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Riley looks beyond rail bond loss to Austin’s future

Tuesday, December 23, 2014 by Michael Kanin

Council Member Chris Riley started his look back at 2014 with an examination of the transportation situation faced by the City of Austin. Rather than lock on to the November failure of a $600 million rail bond that would have included promises for $400 million more in road construction, however, Riley looked at the larger picture.

“Obviously, there was the development of the rail proposal and all the discussion around it leading up to the vote on Nov. 4,” he began before moving into other transportation initiatives handled by city entities.

“There was also the launch of CapMetro’s two BRT lines, the launch of B-Cycle and the launch of Transportation Network Companies — although ‘launch’ seems like an odd word to apply to that — [perhaps] the emergence of Transportation Network Companies in Austin and all of the discussion that accompanied all of that,” he said.

As for the rail portion of the bond, Riley will not say that the process was flawed, or that the decisions made were the wrong ones. He noted that he didn’t serve on the Transit Working Group charged with making initial decisions about the would-have-been project, and suggested it is “hard to look back on the process and identify any particular point at which we took a wrong turn — and I can’t tell you what that point would be.”

Riley remains optimistic about the large-scale mass transit project. “I do think that a majority of Austinites believe in mass transit at a conceptual level, and I’d like to think that we as a community could come together in support of some high capacity transit proposal, including one that would involve rail,” he said. “But I’m not sure how you would devise a process that would get to a winning proposal.”

He continued: “It may be that, at this particular time — given everything that’s going on in Austin — that the time wasn’t right for getting voter support for a $1.4 billion rail proposal. I don’t know when the right time would be.”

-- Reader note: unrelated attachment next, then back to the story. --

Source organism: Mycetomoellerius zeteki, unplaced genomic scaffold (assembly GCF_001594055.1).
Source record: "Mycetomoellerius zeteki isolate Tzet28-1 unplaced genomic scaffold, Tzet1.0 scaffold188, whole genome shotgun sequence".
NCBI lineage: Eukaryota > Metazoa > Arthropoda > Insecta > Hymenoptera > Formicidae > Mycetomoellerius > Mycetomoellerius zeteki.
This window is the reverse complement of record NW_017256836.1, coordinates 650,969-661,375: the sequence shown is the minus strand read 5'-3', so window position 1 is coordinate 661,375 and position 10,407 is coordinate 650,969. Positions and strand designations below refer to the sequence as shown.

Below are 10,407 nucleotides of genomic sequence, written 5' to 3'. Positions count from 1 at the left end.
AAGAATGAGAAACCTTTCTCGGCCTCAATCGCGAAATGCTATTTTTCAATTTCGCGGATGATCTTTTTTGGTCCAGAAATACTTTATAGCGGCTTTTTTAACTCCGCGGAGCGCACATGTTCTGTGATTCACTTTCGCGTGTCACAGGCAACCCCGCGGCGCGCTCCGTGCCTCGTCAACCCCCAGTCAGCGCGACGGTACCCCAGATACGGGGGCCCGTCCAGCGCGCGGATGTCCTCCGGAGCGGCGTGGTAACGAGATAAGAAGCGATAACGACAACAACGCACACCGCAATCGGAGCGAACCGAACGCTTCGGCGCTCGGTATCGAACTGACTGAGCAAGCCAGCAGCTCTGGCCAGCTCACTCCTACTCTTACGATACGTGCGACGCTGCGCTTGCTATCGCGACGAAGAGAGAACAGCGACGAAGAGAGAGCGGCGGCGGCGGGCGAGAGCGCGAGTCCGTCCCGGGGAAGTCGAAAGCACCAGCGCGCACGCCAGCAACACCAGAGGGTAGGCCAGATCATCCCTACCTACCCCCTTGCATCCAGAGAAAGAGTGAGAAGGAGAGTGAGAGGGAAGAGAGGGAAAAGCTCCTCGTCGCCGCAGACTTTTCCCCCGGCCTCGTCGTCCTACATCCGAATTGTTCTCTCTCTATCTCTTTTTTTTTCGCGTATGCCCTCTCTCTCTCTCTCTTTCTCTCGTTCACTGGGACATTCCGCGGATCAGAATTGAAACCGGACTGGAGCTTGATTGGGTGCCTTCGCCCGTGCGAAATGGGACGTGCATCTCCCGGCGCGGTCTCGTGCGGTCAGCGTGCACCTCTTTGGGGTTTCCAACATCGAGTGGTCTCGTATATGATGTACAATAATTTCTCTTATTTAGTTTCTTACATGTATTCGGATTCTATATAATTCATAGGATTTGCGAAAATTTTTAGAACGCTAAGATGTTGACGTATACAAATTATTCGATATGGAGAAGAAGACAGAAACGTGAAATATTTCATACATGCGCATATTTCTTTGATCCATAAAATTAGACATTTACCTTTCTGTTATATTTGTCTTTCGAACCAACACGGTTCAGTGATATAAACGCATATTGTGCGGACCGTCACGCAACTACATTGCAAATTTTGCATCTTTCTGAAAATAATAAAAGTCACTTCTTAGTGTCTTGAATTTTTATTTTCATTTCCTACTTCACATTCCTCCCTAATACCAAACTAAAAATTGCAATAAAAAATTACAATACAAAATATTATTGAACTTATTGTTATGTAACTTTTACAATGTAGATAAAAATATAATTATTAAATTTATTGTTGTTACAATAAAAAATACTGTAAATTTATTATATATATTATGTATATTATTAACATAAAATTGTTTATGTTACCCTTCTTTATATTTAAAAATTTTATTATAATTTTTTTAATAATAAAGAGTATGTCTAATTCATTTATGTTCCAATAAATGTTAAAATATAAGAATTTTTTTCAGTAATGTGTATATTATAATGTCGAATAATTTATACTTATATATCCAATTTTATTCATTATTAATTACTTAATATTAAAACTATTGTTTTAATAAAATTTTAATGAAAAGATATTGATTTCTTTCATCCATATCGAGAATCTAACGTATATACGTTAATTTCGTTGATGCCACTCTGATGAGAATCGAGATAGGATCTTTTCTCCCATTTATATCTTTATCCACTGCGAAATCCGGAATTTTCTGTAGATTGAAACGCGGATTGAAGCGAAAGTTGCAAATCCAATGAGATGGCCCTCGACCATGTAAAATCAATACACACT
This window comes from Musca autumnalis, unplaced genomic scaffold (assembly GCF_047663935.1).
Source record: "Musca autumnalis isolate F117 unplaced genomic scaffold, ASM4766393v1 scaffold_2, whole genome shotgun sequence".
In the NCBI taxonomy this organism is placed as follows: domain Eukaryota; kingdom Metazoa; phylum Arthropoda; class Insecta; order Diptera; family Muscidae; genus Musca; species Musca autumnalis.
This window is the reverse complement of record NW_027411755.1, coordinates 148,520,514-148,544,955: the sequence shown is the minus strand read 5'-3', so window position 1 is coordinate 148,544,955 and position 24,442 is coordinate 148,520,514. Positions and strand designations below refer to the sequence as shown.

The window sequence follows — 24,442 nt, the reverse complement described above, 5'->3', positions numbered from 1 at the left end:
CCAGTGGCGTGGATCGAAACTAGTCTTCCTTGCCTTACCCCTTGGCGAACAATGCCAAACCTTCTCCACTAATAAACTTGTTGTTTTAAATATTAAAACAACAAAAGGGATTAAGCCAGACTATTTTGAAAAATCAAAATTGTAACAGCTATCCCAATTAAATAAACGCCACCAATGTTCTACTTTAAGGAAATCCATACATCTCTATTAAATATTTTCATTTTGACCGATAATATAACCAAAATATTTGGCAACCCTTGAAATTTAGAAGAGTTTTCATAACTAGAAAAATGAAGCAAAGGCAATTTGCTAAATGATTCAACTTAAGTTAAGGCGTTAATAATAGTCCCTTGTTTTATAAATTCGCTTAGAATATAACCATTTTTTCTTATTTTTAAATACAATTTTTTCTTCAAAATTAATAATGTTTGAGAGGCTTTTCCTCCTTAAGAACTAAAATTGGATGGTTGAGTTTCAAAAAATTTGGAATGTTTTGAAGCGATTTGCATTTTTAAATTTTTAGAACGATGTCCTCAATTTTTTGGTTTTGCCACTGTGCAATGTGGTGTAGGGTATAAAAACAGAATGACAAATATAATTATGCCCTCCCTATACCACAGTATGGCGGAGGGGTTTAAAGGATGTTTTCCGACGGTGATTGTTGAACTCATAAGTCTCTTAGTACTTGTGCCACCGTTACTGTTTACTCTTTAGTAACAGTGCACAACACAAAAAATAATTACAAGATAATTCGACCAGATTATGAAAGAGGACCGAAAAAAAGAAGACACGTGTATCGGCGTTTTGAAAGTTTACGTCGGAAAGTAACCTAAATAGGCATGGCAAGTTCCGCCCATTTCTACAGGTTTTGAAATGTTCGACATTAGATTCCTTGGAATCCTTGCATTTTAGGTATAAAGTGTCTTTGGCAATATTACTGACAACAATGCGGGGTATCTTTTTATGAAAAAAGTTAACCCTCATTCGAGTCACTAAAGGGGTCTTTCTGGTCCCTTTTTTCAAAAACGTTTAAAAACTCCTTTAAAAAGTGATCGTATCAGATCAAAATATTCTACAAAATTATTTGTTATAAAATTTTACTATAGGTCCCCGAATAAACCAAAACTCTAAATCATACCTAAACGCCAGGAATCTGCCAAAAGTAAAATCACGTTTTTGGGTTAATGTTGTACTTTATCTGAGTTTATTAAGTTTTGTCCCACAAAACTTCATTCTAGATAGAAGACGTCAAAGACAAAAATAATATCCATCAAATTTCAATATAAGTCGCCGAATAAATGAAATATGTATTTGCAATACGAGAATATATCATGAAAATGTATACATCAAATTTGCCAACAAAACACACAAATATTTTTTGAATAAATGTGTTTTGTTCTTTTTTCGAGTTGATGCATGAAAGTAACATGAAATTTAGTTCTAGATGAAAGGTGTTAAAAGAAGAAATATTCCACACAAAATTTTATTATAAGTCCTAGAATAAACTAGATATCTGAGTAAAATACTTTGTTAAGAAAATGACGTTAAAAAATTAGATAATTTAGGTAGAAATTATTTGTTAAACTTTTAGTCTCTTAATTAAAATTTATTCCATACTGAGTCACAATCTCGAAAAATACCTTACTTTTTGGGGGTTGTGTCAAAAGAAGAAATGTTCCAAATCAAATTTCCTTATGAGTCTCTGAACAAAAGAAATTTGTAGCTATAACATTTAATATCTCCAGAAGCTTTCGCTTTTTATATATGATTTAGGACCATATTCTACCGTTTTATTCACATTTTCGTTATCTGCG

Riley, along with the rest of his colleagues, voted to approve the transportation bond via unanimous vote in early August.

Riley also pointed to the CodeNEXT efforts currently underway and the decisions made by Council that will direct the rewrite of the Land Development Code. “Of course, that’s been an ongoing process, ever since we approved the comprehensive plan … and we can’t really say we got to any kind of finality on CodeNEXT. It will be going on for many more years,” he said. “But it is on track. I feel good about the consultant team we put in place, and I’m still optimistic about some real improvements. I think there is a widely shared dissatisfaction with our current code, so I think there is good reason to expect some real progress on that in these next few years.”

Though he did not say it, Riley’s implication there appears to point at coming Councils, and how they will choose to direct the CodeNEXT process.

Riley, who served as the lead sponsor of a major change to Austin Energy’s Generation Plan, also pointed to that vote as a key 2014 decision. “I’m proud of having sponsored the update to our Climate Generation Plan … and I think the significant thing we got to at the end of the year is some buy-in from the utility on more aggressive goals,” he said. “That was [important] given the level of resistance that we encountered from the utility to achieving the kind of goals we had in [the] resolution.”

He nodded again toward the incoming Council, one that will include just Council Member Kathie Tovo as a returning voice: “I think it’s helpful — especially, as this Council leaves office — for us to be leaving in place a generation plan that has broad support from all sides.”

Riley’s resolution passed, after a motion from Council Member Mike Martinez, with many in chambers thinking Council wouldn’t take up the issue. That situation led to wide-ranging concerns that were somewhat resolved in December as Council amended the plan to include a study of the feasibility of replacing Austin Energy’s Decker gas generator with renewable options.

Riley believes the body also made progress with regard to affordable housing. “I’m excited about seeing the first major affordable housing development downtown that we’ve had in many years,” Riley said.

He also noted that “there was a lot of discussion about the relation between affordable housing and transit, which actually culminated in improvements to our SMART Housing policies,” and that he and his colleagues “also set new goals for Permanent Supportive Housing.”

Riley will not be back with the next Council. He told the Monitor that he is looking toward a graduate school program to earn an advanced degree in planning. Riley, who came to Council from the Planning Commission, had been a weeds-y voice on the topic over the course of his tenure.

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